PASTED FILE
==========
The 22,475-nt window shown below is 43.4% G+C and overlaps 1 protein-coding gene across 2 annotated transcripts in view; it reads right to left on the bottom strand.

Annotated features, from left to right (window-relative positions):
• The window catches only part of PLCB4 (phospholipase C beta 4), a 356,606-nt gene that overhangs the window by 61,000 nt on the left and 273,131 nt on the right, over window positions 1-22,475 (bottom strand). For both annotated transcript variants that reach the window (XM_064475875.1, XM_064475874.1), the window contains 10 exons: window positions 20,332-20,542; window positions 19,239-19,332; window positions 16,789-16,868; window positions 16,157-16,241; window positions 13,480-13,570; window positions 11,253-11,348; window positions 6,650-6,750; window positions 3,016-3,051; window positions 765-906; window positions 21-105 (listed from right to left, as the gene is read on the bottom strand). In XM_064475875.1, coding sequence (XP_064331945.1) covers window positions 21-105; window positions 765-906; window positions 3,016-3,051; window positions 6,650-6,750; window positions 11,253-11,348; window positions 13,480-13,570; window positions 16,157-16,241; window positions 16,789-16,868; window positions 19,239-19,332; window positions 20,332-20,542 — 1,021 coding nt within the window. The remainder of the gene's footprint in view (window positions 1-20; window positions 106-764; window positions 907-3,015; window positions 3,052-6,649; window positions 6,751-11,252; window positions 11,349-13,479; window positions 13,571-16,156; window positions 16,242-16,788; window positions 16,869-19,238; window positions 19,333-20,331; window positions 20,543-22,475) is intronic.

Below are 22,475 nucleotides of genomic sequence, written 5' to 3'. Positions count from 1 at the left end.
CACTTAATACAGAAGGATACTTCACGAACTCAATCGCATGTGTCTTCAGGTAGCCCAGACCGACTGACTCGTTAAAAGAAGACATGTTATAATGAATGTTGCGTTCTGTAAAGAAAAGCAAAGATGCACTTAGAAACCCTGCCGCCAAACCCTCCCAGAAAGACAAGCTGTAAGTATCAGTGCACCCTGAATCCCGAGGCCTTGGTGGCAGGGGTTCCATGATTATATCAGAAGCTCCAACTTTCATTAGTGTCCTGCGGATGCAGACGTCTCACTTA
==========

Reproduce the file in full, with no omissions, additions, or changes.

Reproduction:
The 22,475-nt window shown below is 43.4% G+C and overlaps 1 protein-coding gene across 2 annotated transcripts in view; it reads right to left on the bottom strand.

Annotated features, from left to right (window-relative positions):
• The window catches only part of PLCB4 (phospholipase C beta 4), a 356,606-nt gene that overhangs the window by 61,000 nt on the left and 273,131 nt on the right, over window positions 1-22,475 (bottom strand). For both annotated transcript variants that reach the window (XM_064475875.1, XM_064475874.1), the window contains 10 exons: window positions 20,332-20,542; window positions 19,239-19,332; window positions 16,789-16,868; window positions 16,157-16,241; window positions 13,480-13,570; window positions 11,253-11,348; window positions 6,650-6,750; window positions 3,016-3,051; window positions 765-906; window positions 21-105 (listed from right to left, as the gene is read on the bottom strand). In XM_064475875.1, coding sequence (XP_064331945.1) covers window positions 21-105; window positions 765-906; window positions 3,016-3,051; window positions 6,650-6,750; window positions 11,253-11,348; window positions 13,480-13,570; window positions 16,157-16,241; window positions 16,789-16,868; window positions 19,239-19,332; window positions 20,332-20,542 — 1,021 coding nt within the window. The remainder of the gene's footprint in view (window positions 1-20; window positions 106-764; window positions 907-3,015; window positions 3,052-6,649; window positions 6,751-11,252; window positions 11,349-13,479; window positions 13,571-16,156; window positions 16,242-16,788; window positions 16,869-19,238; window positions 19,333-20,331; window positions 20,543-22,475) is intronic.

Below are 22,475 nucleotides of genomic sequence, written 5' to 3'. Positions count from 1 at the left end.
CACTTAATACAGAAGGATACTTCACGAACTCAATCGCATGTGTCTTCAGGTAGCCCAGACCGACTGACTCGTTAAAAGAAGACATGTTATAATGAATGTTGCGTTCTGTAAAGAAAAGCAAAGATGCACTTAGAAACCCTGCCGCCAAACCCTCCCAGAAAGACAAGCTGTAAGTATCAGTGCACCCTGAATCCCGAGGCCTTGGTGGCAGGGGTTCCATGATTATATCAGAAGCTCCAACTTTCATTAGTGTCCTGCGGATGCAGACGTCTCACTTA